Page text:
Kevin Durant has been outed. The former MVP and recent NBA champion with the Golden State Warriors got caught with an overzealous Twitter hand, defending himself against accusations of treachery against his ex-team, the Oklahoma City Thunder. “he didn’t like the organization or playing for Billy Donovan. His roster wasn’t that good, it was just him and russ,” Durant tweeted from his official account. “imagine taking russ off that team, see how bad they were. Kd can’t win a championship with those cats.”

It stands to reason that Durant meant to send these tweets to @ColeCashwell from an alternate account, from which he impersonates a normie as he defends his own honor, versus tweeting about himself in the third person and swiftly deleting it. As full of himself as Durant has a right to be after his outstanding season—and with many more to come as the Warriors dynasty hits the runway—he has yet to see it fit to speak of himself with the same reverential detachment as someone like Anthony Scaramucci. It is, in other words, more plausible that the 2017 Finals MVP uses puppet accounts to defend himself than it is that he showed too much of his ego on accident.

Durant’s slip is actually quite the opposite of egotistical: it reveals his capacity to be hurt. He is upset enough by his milquetoast skeptics that he places himself in discourse with anonymous haters like @codycashwell1244 (@ColeCashwell’s brother?!); “You’re still a bitch though [crying emoji],” the user with 674 followers, a topless avatar in a pool, and a Chicagoland area code tweets at arguably the best basketball player in the whole world, because Durant tweeted at him first. Despite his ascendancy to the throne, KD is clearly unsatisfied enough by the notion of people being wrong about him on the internet that he pretends to be other people (who are *right* about him on the internet) to combat them.

This latest episode is hardly a deviation for Durant, who is frequently mad online. He has often been seen using his own account to more directly confront his critics in the months following his crowning moment. “I feel positive about myself when I respond to ‘negative shit’ lol,” Durant tweeted earlier this month. This was a day after he noticed a question posed by a Barstool Sports blogger on Twitter, “What is softer? @KDTrey5 or @TexasFootball?” and replied “your mother.” When the blogger then suggested that Durant was “in [his] feelings,” Durant went on to retort: “you can throw jokes and it's fun but when I do it I'm in my feelings? It don't work like that bro. U don't have that much power.”

There are few things more obviously embarrassing, on the internet, than getting caught trying to defend yourself while wearing the mask of an earnest fan. But Durant’s more traceable forms of social media meddling—who knows how many stans of his he may be mimicking? he could even be me…—are a transformative continuation of his career-long ability to convert pathos into power. This is the player made iconic for wearing a backpack like an adolescent during a playoff podium appearance, for sitting glum on his butt during pivotal post-season free-throws, appearing crippled by his nerves. When he attempted to rebrand as “not nice” in a Nike campaign a half-decade ago, the ads elicited more laughter than intimidation. Durant has always been messier and more human, more approachable, than he’s been a Mambaesque totem of masculinity.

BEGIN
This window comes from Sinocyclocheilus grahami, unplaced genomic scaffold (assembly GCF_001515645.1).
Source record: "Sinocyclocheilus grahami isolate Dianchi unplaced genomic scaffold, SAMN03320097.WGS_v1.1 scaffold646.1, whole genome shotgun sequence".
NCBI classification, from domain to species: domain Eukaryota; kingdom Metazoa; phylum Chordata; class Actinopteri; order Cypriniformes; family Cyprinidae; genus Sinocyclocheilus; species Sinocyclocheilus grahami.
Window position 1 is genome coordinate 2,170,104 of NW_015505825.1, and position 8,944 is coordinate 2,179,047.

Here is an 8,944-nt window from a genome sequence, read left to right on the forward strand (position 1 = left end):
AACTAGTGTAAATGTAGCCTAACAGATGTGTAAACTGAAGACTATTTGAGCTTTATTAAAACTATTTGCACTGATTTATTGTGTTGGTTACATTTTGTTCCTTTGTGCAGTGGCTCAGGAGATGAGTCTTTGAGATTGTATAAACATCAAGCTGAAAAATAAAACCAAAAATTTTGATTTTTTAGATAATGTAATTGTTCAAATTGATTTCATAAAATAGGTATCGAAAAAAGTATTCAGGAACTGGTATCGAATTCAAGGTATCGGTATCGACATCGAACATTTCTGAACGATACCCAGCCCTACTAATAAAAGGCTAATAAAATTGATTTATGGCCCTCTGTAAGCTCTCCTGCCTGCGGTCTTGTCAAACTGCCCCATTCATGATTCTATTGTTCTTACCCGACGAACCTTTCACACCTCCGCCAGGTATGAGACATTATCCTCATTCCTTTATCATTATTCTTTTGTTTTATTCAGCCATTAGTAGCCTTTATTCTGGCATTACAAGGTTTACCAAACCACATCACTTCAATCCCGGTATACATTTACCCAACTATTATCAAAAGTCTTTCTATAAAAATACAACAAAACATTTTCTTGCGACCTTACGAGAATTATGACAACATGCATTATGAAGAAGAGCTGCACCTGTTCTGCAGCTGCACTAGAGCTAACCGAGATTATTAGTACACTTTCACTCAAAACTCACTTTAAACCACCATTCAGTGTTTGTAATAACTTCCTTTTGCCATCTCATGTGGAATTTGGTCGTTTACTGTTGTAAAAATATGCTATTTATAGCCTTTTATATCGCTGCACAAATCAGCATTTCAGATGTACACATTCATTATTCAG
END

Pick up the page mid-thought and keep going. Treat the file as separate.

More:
Durant’s social media reclamation efforts, in which he strives to seize the means of NBA perception-making, make for a rare transparency of emotion. It is common knowledge, amongst those familiar with the human condition, that NBA players care what fans and media members think. It is not precisely “like a boss” to care about opinions put forth by people with less money, physical size, and platform than you, however, so most players will never fess to it. Kevin Durant, sometimes sloppily and sometimes accidentally, does. And so while the hardly precedented balance of power and elegance in his playing style is undeniably what creates most of his appeal, this sort of readiness with which Durant bears his sensitivity has endeared him to the public, too.

Such reflexive biting back toward fans, from the best player on what is perhaps the most stacked team in league history, though, can of course easily be read as sour and salty grapes, shed by the spoiled. What room does Durant have to be unsatisfied? The Warriors are going to monopolize the league’s titles, and we’re supposed to like it, too? Well, no. You’re still allowed to doubt, to be a hater, to use whatever words you want to abuse this exceptional athlete’s legacy. Just know that if you cut into Durant, he’s a player unusually willing to cut you back. Though the record shows that, sometimes, you might win actually win your exchange with him; even @ColeCashwell (who has 104 followers and is apparently 16 years old) can strike hot enough upon KD’s exposed bone to make him misfire his internet messages. In the Era Of Receipts, the ledger will show Durant—a feeler of feelings: ultimately dope and a net-positive, to be sure—with consistently extra humanity.